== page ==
The study was a randomized, placebo-controlled, double-blind crossover study. After assessment of eligibility, participants received for 2 consecutive days, in random order 1) 80 mg of oral PRED every day (q.d.) and IV EXE infusion (PRED+EXE); 2) 80 mg oral PRED q.d. and IV saline infusion (PRED+SAL); and 3) oral placebo-PRED q.d. and IV saline infusion (PLB+SAL). On day 1, a standardized meal challenge was performed (Supplementary Fig. 1A). On day 2, participants underwent a combined clamp procedure, starting with a hyperinsulinemic-euglycemic clamp and followed by a hyperglycemic clamp with subsequent arginine stimulation (Supplementary Fig. 1B) (13). The three 2-day treatment blocks were separated by at least 4 weeks. Participants were instructed to refrain from intense physical activity 2 days before each treatment block.
The primary end point was the 4-h glucose area under the curve (AUCG) during the meal challenge test. From previous studies, we expected an increase in AUCG of 400 mmol/L ⋅ 240 min after PRED (4). A sample size of eight would provide 80% power to detect a significant reduction of 50% by EXE of PRED-induced augmentation of AUCG. Secondary end points included first- and second-phase C-peptide incremental area under the curve (iAUCCP) and arginine-stimulated C-peptide secretion (ASI-iAUCCP) during the hyperglycemic clamp.
Standardized meal challenge
On day 1 of each treatment block, participants underwent a standardized meal challenge test after an overnight fast of minimally 10 h. The meal contained 905 kcal (50 g fat, 75 g carbohydrates, 35 g protein) and 1 g liquid acetaminophen to estimate gastric emptying rates. Samples for determination of glucose, insulin, C-peptide, glucagon, acetaminophen, and EXE were obtained at times −120, −60, −30, 0, 10, 20, 30, 60, 90, 120, 150, 180, and 240 min, with the meal beginning immediately after the time 0 sample and consumed within 15 min. Eighty mg oral PRED or PLB was ingested 2 h before meal consumption and IV. EXE or SAL infusion started 60 min before the meal at an infusion rate of 40 ng/min for 30 min and was decreased to 20 ng/min for the remainder of the test (Supplementary Fig. 1A).
Hyperinsulinemic-euglycemic clamp and hyperglycemic clamp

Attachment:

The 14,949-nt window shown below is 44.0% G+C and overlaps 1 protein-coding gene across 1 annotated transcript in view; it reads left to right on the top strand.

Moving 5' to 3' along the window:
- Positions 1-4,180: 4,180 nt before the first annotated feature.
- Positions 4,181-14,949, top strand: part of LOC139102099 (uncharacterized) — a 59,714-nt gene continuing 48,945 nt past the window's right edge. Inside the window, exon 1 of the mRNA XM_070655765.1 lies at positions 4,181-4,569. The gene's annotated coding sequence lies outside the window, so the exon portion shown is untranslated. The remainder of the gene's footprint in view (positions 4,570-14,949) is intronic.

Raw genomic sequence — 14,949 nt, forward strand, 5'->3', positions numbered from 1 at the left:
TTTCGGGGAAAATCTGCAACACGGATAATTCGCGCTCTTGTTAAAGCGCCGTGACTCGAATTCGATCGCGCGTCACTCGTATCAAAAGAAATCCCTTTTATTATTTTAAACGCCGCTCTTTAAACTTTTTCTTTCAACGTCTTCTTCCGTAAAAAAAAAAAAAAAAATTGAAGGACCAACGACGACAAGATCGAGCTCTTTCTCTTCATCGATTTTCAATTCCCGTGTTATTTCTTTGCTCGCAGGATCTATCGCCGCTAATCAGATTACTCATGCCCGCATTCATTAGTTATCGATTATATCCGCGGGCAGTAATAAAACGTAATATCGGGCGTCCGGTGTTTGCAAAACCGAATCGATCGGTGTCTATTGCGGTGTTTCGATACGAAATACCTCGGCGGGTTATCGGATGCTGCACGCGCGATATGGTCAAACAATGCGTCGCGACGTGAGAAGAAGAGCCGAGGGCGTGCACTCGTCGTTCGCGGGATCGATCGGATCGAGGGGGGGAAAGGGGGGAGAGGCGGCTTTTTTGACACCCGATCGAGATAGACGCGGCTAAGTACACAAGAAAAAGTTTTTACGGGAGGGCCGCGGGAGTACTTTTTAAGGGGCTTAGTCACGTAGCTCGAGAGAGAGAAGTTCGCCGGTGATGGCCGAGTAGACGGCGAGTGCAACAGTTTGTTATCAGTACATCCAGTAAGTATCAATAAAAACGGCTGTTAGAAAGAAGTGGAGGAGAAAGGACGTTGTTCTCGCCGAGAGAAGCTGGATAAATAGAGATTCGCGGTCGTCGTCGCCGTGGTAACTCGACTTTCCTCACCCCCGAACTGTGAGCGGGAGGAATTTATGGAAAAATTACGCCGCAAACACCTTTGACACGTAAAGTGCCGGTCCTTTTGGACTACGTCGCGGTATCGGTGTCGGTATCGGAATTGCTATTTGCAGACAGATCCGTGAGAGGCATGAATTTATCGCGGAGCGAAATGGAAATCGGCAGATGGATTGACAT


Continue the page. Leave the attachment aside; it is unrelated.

On day 2 of each block, a combined hyperinsulinemic-euglycemic and hyperglycemic clamp procedure was done. After an overnight fast, an indwelling cannula was inserted into an antecubital vein for infusion of glucose and insulin. To obtain arterialized venous blood samples, a retrograde cannula was inserted in a contralateral wrist vein and maintained in a heated box at 50°C. Insulin was infused at a rate of 40 mU/m2 ⋅ min for 120 min; plasma glucose was kept at 5 mmol/L by a variable infusion of 20% glucose. The hyperglycemic clamp was started 90 min after cessation of exogenous insulin infusion. Plasma glucose concentration was then increased to 10 mmol/L by a body weight-adjusted IV bolus of 20% glucose, and a variable 20% glucose infusion was adjusted to maintain the targeted glucose level. After 80 min of hyperglycemia, an IV bolus of 5 g arginine (dissolved in 50 ml) was given over 45 s, and the glucose level was maintained at 10 mmol/L for 30 min. Oral PRED or PLB (80 mg) was administered 2 h before initiation of hyperinsulinemic-euglycemic clamp. IV EXE or SAL infusion was started 60 min before the start of the hyperglycemic clamp at an infusion rate of 40 ng/min for 30 min and was decreased to 20 ng/min for the rest of the hyperglycemic clamp (Supplementary Fig. 1B). Note that EXE was not infused during the hyperinsulinemic-euglycemic clamp, because in a pilot study, EXE strongly induced insulin secretion at a glucose level of 5 mmol/L. The hyperinsulinemic-euglycemic clamp was performed to be able to calculate the disposition index (DI) (see below).
PRED tablets were purchased from Pfizer AB (Sollentuna, Sweden), and PLB tablets were obtained from Xendo Drug Development (Groningen, the Netherlands). Tablets were capsulated to allow the treatment to be blinded (4). Commercially available EXE was purchased (Pharmacy VU University Medical Center) and diluted in saline containing 1% human serum albumin, forming a colorless solution. IV administration of EXE was chosen to be able to gain steady-state EXE levels within a short period of time. The plasma EXE target level was 100 pg/ml, which demonstrated good efficacy and tolerability during previous infusion experiments (17).
Blood glucose concentrations were measured using an YSI 2300 STAT Plus analyzer (YSI, Yellow Springs, OH). Insulin and C-peptide levels were determined using an immunometric assay (Advia Centaur; Siemens Medical Solutions Diagnostics, Deerfield, IL). Glucagon (Linco Research, St. Louis, MO) and acetaminophen (Abbott Laboratories, Abbott Park, IL) concentrations were determined by radioimmunoassay. EXE levels were determined by an immunoenzymetric assay as described previously (Amylin, San Diego, CA) (17). Body fat percentage was estimated by bioelectrical impedance analysis (BF-906; Maltron International, Rayleigh, Essex, UK).
Absolute area under the curves (AUCs) for glucose, insulin, C-peptide, glucagon, and acetaminophen were calculated during the 4-h meal challenge using the trapezoid method. The Matsuda whole-body insulin sensitivity index was calculated from the meal challenge. Whole-body insulin sensitivity as obtained from the hyperinsulinemic-euglycemic clamp was quantified by the M-value, calculated between min 90 and 120 during steady-state insulin concentrations. iAUCCP for the first-phase (min 0–10) and second-phase (min 10–80), and ASI-iAUCCP (min 80–110) were calculated during the hyperglycemic clamp using the trapezoid method. The DI from the clamp tests was calculated by the C-peptide iAUC multiplied by the M-value.